MARINE CORPS AIR STATION MIRAMAR, Calif. --
A wreath bearing gold letters read “Time will not diminish the glory of their deeds,” laid next to the portraits of four Leathernecks, as Marines, sailors, family members and friends paid respects to those who made the ultimate sacrifice.
On Nov. 16, more than 350 people filled the Marine Corps Base Camp Pendleton Marine Memorial Chapel, during a memorial service for Captains David S. Mitchell, Eric A. Jones, Kyle R. VanDeGiesen and Cpl. Gregory M. Fleury.
The Marines were killed in a mid-air collision while flying an escort mission in the Helmand Province of Afghanistan. Mitchell, from Marine Light Attack Helicopter 367, Marine Aircraft Group 39, 3rd Marine Air Wing, I Marine Expeditionary Force. and VanDeGiesen, from HMLA 169, were both AH-1W “Super Cobra” pilots. Jones was a UH-1N “Huey” pilot with HMLA-169 and Fleury was a crew chief with the same squadron, also known as the Vipers.
Marines set four rifles with fixed bayonets into a stand at the front entrance of the chapel. Flight helmets rested on the butt stock of each rifle, and a set of dog tags hung from each pistol grip. A pair of aviator boots lay at the base of each rifle.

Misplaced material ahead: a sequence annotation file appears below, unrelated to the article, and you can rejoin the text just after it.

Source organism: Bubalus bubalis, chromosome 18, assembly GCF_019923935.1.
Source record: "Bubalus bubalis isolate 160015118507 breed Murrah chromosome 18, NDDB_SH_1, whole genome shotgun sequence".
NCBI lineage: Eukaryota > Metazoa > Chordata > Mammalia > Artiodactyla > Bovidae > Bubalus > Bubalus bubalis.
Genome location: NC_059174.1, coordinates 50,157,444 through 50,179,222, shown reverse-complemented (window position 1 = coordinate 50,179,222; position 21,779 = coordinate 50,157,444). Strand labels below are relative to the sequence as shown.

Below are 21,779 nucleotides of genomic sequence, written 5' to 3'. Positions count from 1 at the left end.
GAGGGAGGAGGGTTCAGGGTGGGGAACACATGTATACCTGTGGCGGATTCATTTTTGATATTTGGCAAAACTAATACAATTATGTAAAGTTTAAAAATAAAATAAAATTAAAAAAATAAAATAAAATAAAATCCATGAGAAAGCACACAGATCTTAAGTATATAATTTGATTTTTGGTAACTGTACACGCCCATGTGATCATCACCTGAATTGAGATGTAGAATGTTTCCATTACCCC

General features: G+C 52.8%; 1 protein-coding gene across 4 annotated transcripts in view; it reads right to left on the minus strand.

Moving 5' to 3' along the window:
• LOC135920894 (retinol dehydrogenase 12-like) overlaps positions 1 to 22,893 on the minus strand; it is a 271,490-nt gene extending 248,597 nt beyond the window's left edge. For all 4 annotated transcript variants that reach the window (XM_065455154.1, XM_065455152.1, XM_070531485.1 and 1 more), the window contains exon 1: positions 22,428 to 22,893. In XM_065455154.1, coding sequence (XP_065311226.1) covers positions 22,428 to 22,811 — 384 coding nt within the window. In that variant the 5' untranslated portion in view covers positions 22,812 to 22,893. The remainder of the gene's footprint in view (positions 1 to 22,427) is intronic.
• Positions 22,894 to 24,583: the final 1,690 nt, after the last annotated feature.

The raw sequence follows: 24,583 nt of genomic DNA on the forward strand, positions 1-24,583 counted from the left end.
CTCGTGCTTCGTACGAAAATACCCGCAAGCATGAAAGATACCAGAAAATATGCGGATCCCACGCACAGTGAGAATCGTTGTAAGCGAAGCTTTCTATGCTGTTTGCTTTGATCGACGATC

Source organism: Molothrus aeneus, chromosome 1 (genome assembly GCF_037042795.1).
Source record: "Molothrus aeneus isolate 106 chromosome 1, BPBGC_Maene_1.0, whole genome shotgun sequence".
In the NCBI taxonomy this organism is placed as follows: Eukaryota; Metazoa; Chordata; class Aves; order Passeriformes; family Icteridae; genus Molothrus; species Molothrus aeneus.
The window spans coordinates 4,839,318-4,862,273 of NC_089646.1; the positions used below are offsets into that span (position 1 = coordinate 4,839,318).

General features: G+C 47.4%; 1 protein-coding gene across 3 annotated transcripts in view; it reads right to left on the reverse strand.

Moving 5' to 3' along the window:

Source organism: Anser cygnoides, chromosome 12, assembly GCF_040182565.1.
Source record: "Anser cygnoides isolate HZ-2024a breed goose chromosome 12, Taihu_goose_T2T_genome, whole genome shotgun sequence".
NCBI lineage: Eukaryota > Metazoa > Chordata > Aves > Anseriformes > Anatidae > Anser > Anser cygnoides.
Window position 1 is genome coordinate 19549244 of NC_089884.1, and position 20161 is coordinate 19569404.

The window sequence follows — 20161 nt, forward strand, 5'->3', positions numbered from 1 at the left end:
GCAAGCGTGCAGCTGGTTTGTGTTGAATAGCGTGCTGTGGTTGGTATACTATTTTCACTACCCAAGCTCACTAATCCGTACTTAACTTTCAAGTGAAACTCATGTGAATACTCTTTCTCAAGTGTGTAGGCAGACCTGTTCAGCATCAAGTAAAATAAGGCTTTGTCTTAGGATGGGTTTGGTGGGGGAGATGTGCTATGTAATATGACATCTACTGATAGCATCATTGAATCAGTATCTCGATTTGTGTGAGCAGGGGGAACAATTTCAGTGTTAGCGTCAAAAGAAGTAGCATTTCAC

MAG-39 chaplains, Navy Lt. Benjamin J. Howard and Navy Commander Joel D. Newman, led the service with an invocation, singing of hymns and a benediction. Marines who knew the pilots and crew chief best spoke of their fondest memories and how each made an impact on their lives.
“Fleury was real friendly and the most innocent person I’ve ever met,” said Cpl. Taylor J. Gunderson, a crew chief with HMLA-169 and friend of Fleury. “When we were deployed, he made things go by with his subtle amount of humor and made everyone laugh. I’ll never forget him and one day I’ll tell my children about him.”
Sergeant Major Mark Byrd, HMLA-169’s squadron sergeant major, announced each of their names three times for the final roll call followed by “Taps.” A flyover with AH-1W Super Cobras and UH-1N Huey helicopters concluded the solemn ceremony.
“It’s important for us to stick together, helping one another and just trying to remain positive,” said Byrd. “Even in a tough situation like this, we’ve done a lot of good things over there and it’s hard not to overshadow this. Just stay focused on your job and do the best you can each and every day. That’s been our motto over there, a day at a time.”
Just as the wreath said, “Time will not diminish the glory of their deeds,” the squadrons will continue to defend the nation and the Marines’ sacrifices will never be forgotten by their brethren.